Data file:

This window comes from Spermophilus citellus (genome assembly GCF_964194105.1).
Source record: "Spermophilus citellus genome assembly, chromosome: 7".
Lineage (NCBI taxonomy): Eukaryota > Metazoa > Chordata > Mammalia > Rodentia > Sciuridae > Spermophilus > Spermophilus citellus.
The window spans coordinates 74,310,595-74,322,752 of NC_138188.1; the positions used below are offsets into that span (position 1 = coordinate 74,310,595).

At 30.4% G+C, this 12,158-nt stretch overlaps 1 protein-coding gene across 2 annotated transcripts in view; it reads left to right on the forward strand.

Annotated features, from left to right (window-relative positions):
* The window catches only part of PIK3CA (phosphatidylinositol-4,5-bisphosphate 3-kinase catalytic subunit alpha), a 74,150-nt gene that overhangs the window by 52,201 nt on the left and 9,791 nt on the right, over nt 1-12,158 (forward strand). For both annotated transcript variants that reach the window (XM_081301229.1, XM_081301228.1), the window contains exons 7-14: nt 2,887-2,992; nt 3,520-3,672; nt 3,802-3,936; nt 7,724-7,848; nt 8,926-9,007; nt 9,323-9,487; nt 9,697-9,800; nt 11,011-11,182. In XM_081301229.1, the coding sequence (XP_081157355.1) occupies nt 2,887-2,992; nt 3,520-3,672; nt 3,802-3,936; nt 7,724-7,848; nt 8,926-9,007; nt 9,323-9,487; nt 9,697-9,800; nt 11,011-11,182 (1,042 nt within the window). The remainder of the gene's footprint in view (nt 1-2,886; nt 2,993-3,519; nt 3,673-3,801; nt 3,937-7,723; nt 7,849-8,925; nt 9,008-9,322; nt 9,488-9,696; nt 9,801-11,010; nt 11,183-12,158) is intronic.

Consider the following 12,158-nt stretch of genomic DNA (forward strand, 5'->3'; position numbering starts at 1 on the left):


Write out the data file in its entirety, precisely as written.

This window comes from Spermophilus citellus (genome assembly GCF_964194105.1).
Source record: "Spermophilus citellus genome assembly, chromosome: 7".
Lineage (NCBI taxonomy): Eukaryota > Metazoa > Chordata > Mammalia > Rodentia > Sciuridae > Spermophilus > Spermophilus citellus.
The window spans coordinates 74,310,595-74,322,752 of NC_138188.1; the positions used below are offsets into that span (position 1 = coordinate 74,310,595).

At 30.4% G+C, this 12,158-nt stretch overlaps 1 protein-coding gene across 2 annotated transcripts in view; it reads left to right on the forward strand.

Annotated features, from left to right (window-relative positions):
* The window catches only part of PIK3CA (phosphatidylinositol-4,5-bisphosphate 3-kinase catalytic subunit alpha), a 74,150-nt gene that overhangs the window by 52,201 nt on the left and 9,791 nt on the right, over nt 1-12,158 (forward strand). For both annotated transcript variants that reach the window (XM_081301229.1, XM_081301228.1), the window contains exons 7-14: nt 2,887-2,992; nt 3,520-3,672; nt 3,802-3,936; nt 7,724-7,848; nt 8,926-9,007; nt 9,323-9,487; nt 9,697-9,800; nt 11,011-11,182. In XM_081301229.1, the coding sequence (XP_081157355.1) occupies nt 2,887-2,992; nt 3,520-3,672; nt 3,802-3,936; nt 7,724-7,848; nt 8,926-9,007; nt 9,323-9,487; nt 9,697-9,800; nt 11,011-11,182 (1,042 nt within the window). The remainder of the gene's footprint in view (nt 1-2,886; nt 2,993-3,519; nt 3,673-3,801; nt 3,937-7,723; nt 7,849-8,925; nt 9,008-9,322; nt 9,488-9,696; nt 9,801-11,010; nt 11,183-12,158) is intronic.

Consider the following 12,158-nt stretch of genomic DNA (forward strand, 5'->3'; position numbering starts at 1 on the left):